I attended City High School and Mrs. Annalee Huffaker was a very encouraging and strict glee club and orchestra teacher.  She encouraged me to continue studying all the classics and not just  popular and church music. Since the piano was not used in every piece in orchestra, I also learned a lot about the percussion section of the orchestra , playing tympani and bells. In my junior year at City, I acquired two part-time jobs.  Mr. Robere had me help some of his beginning students with fingering, hand position and scales and one of the A.M. stations hired me to be the accompanist on Saturday afternoons for various churches who had programs and singers that might need accompanists.  One Saturday in early 1952, a minister and a group of singers and a very tall young man who played the saxophone came in the station.  They were a group called Volunteers For Christ, and the saxophonist needed an accompanist.  His name was Ray Moore and he was a Junior at Tennessee Temple College.  I accompanied him and have been doing so for the last 63 years!  

 

I attended Tennessee Temple College for my Freshman year as Ray finished his Senior year and graduated and then we married that Spring and moved to Chicago, where he attended Northern Baptist Seminary and I attended American Conservatory of Music.  After  school in the "Windy City" we moved to Southern California where we worked in Baptist Churches with their music programs and with their youth groups. 

 

An opportunity came from the Southern Baptists to start a Mission Church in a tiny little town in San Diego County in the early 1960's.  San Marcos was an unincorporated area of about 1,500 people  populated over miles of agricultural land, citrus and avocado groves and chicken ranches. We bought our first home there and our children - by then we had four - loved the fact that they could have horses, dogs, cats and lots of trails to ride and play.  After five years I went back to a local college to study pipe organ, as one had just been installed.  This led to an immediate job at an historic United Methodist Church here in town.  By now the town was incorporated  and houses were springing up everywhere.  Ray had left the ministry and was working for an Aero-Space  company as a quality assurance engineer and graphic artist. I was asked to stay on at the College as a staff accompanist and later as a teacher in the music department. I heard about an opening at one of the original, historic California Missions and auditioned for the position of organist.  I had never even attended a Catholic Mass, so I was quite intimidated by the big pipe organ and much more formal Liturgy than I was familiar with.!  I got the position and it was to change my life in so many ways!  By then I had an established piano studio where I taught up to 40 students a week.  The job at Mission San Luis Rey was very involved: eight duplicate Masses a weekend, weddings and funerals, and Holy Days of Obligation. After a few years I was asked to be the full time Music Minister. At that time the Church had six choirs and was a multi-lingual community comprised of Hispanics, Samoans, Filipinos and, of course, English speaking.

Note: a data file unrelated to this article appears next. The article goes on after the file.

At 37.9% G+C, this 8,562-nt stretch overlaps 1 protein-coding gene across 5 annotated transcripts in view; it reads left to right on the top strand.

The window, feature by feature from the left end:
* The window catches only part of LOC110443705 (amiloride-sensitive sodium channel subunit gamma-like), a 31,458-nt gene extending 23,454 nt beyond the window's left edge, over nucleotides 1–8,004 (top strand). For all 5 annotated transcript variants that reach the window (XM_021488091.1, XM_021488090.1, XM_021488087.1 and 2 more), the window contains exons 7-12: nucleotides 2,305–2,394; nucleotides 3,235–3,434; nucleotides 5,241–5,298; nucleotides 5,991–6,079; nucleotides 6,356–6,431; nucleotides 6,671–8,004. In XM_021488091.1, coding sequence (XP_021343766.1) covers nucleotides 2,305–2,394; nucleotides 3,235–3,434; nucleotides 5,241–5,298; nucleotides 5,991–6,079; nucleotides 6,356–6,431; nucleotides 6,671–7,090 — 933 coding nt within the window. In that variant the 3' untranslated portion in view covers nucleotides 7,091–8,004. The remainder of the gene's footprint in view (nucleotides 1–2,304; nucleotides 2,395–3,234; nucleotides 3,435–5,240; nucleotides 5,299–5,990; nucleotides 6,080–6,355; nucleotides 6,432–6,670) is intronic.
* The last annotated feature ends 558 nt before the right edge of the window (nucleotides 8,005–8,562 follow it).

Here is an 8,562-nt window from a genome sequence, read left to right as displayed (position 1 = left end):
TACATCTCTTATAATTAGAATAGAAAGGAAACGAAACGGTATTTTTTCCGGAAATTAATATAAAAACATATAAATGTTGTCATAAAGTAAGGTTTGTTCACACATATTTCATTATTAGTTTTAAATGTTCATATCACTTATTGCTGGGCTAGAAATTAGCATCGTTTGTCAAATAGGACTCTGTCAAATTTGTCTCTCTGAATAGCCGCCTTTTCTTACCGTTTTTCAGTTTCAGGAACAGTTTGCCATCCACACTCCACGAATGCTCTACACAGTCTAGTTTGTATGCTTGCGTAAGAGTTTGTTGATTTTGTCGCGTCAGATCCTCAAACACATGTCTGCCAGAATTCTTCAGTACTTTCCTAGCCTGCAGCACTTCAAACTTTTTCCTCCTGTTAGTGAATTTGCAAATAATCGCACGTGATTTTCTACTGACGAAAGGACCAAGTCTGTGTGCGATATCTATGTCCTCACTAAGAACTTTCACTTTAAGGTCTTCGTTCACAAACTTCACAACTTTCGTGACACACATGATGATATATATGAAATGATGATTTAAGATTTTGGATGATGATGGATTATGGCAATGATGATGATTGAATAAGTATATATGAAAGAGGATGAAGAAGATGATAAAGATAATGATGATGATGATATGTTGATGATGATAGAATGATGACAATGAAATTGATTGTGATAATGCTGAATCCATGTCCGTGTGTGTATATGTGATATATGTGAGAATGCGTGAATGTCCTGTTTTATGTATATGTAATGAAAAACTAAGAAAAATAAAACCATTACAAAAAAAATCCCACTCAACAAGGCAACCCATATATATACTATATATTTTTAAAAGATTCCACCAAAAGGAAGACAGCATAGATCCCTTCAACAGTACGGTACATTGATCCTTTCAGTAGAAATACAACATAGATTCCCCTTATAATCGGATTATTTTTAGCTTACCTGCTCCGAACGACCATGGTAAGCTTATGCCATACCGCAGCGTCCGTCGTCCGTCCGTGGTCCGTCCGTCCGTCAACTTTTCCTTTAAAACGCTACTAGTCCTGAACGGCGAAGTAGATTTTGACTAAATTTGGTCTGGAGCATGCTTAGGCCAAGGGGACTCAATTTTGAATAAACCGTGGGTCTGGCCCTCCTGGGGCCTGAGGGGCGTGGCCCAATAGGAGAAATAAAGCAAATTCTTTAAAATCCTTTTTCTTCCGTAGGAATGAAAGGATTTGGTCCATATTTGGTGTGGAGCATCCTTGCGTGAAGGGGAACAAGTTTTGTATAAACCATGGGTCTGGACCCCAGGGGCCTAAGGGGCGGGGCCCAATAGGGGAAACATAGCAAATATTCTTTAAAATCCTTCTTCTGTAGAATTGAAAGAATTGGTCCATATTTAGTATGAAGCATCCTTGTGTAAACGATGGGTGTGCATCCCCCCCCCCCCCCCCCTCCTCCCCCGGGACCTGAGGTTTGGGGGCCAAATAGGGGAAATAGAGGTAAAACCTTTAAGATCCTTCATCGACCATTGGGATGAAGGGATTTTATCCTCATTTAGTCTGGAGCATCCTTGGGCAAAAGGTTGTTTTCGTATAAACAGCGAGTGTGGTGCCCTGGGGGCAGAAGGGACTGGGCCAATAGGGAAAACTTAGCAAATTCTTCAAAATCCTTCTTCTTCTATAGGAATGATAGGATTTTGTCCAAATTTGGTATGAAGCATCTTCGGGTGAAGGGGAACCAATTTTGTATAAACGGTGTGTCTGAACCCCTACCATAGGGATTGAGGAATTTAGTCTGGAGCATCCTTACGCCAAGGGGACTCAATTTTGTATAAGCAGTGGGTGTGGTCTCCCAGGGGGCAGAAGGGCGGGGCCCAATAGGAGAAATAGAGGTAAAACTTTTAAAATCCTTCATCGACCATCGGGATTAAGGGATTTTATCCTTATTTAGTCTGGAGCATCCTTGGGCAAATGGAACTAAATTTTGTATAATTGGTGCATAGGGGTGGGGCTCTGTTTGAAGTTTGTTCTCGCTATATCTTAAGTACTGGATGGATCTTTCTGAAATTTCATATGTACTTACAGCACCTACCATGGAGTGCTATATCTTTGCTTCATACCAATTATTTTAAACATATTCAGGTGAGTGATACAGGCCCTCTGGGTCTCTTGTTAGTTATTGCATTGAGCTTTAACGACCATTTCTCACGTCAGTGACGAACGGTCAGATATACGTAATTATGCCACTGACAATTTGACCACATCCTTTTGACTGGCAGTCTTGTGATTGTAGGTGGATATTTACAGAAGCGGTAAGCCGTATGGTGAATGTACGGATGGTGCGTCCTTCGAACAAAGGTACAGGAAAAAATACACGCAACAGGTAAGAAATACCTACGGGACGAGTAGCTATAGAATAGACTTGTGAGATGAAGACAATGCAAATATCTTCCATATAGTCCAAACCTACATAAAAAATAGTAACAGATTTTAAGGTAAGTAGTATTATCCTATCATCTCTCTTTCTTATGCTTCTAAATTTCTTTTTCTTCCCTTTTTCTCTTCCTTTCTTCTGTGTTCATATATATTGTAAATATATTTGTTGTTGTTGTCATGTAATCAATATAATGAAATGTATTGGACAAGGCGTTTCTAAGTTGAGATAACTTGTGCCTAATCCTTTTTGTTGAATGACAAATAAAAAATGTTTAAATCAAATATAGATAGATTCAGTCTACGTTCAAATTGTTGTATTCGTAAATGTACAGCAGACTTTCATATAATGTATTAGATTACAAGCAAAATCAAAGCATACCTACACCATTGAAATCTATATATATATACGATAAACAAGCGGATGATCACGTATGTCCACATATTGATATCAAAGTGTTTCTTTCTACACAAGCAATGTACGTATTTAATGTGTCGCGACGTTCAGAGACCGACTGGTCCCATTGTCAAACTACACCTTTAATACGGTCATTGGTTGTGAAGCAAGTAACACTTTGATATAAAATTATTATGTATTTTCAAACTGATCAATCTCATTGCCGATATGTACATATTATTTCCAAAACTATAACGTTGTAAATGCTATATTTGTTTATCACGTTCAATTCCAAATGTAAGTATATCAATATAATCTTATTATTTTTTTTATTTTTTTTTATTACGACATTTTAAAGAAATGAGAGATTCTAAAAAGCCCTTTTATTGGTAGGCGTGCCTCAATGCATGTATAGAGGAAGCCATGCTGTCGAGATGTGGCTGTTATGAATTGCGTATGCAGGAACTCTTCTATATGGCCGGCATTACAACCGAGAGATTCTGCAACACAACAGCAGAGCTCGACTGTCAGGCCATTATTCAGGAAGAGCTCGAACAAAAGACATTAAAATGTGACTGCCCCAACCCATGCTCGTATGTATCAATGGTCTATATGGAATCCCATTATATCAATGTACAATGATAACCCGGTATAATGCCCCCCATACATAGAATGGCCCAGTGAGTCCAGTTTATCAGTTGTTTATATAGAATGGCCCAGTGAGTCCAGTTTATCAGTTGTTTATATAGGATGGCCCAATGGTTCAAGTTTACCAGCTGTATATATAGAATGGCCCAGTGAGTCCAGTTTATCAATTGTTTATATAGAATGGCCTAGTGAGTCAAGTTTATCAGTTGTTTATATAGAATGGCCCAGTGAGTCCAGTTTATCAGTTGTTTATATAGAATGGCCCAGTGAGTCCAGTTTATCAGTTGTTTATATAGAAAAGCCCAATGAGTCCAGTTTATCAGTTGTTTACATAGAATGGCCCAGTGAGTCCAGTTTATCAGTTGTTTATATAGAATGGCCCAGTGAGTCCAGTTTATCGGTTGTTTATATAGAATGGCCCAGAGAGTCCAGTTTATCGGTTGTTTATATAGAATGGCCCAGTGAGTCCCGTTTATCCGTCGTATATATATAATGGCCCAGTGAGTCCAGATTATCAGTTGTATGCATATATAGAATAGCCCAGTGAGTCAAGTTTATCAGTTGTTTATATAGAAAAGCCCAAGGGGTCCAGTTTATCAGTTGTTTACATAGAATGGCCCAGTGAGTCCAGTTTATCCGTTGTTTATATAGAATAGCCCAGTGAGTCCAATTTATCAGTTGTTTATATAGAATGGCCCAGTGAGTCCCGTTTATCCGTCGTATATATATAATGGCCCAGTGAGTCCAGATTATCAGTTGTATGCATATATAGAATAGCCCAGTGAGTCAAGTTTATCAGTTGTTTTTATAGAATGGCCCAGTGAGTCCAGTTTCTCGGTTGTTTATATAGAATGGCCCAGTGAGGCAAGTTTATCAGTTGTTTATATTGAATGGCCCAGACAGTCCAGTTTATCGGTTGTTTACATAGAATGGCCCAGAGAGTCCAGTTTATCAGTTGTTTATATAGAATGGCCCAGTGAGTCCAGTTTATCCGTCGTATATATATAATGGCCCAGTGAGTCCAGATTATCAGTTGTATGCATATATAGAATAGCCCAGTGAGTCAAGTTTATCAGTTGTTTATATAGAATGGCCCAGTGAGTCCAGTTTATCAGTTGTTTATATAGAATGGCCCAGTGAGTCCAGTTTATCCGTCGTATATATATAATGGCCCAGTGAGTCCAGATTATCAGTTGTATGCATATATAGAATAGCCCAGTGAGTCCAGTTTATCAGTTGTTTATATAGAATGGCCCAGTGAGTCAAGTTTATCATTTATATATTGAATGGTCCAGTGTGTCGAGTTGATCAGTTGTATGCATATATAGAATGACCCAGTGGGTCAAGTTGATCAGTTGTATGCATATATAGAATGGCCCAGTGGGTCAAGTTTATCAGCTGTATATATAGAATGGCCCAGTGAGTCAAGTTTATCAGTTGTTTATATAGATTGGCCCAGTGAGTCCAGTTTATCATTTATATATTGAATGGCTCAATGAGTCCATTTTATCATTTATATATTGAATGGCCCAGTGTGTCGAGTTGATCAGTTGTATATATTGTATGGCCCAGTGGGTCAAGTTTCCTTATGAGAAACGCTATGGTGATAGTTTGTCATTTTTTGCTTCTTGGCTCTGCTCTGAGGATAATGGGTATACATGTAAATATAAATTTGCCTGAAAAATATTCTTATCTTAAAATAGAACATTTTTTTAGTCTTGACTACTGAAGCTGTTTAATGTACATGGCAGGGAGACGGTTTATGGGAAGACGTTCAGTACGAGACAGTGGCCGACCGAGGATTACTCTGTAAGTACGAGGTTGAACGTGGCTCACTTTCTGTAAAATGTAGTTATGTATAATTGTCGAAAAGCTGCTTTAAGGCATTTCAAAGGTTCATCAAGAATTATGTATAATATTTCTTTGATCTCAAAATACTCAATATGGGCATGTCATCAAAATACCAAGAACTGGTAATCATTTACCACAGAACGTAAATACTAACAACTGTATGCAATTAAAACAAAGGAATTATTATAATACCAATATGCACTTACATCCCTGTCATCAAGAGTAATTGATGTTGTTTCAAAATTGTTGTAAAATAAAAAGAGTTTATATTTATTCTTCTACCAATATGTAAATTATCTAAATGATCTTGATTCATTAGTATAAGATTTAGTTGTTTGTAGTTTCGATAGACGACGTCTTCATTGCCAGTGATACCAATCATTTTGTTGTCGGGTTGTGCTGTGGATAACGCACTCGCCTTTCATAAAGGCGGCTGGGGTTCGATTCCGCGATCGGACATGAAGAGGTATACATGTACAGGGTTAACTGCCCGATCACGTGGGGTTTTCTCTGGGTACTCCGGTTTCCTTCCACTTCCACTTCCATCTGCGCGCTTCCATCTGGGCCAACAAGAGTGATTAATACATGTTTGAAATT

The old historic church is the original building built over 200 years ago.  All of the other 21 Missions, including famous San Juan Capistrano, have been destroyed over time and only a few have been re'built.  Toward the end of my tenure there, a huge, new worship center seating over 1,100 people, was built and I was fortunate to help select the organ for that structure    I served there for 25 years, and kept my private music students, and the College job most of that time, as well. About five years into my tenure at Mission San Luis Rey, I met a young conductor who suggested we combine our church choirs for a performance of the Vivaldi Gloria. This performance was so successful  that we formed the San Luis Rey Chorale, which is still making music with concerts 4-6 times a year and is now comprised of over 65 voices of  many church and non-church singers.

 

In the  meantime, our little town grew to a population of over 90,000, the city of San Marcos bought our property along with one of the huge ranches and the State of California built a four-year university there!  California State University at San Marcos covers most of the riding trails my girls and their horses used.Our family also grew to include one more child, for a total of five terrific, now adult, human beings!

 

After retiring from the Old Mission, I stepped right into the same type job at a local ELCA Lutheran Church right here in San Marcos, actually only one half mile from our home.  I fell in love with the people, the Liturgy and the strong support of congregational singing of the Lutheran faith. I served there for 13 years and then returned to the Old Mission San Luis Rey as a part-time organist for two of the eight Masses they have every weekend. 

 

I have been so blessed in my life with love, family, dear friends, my Faith and always my music and sharing it with others.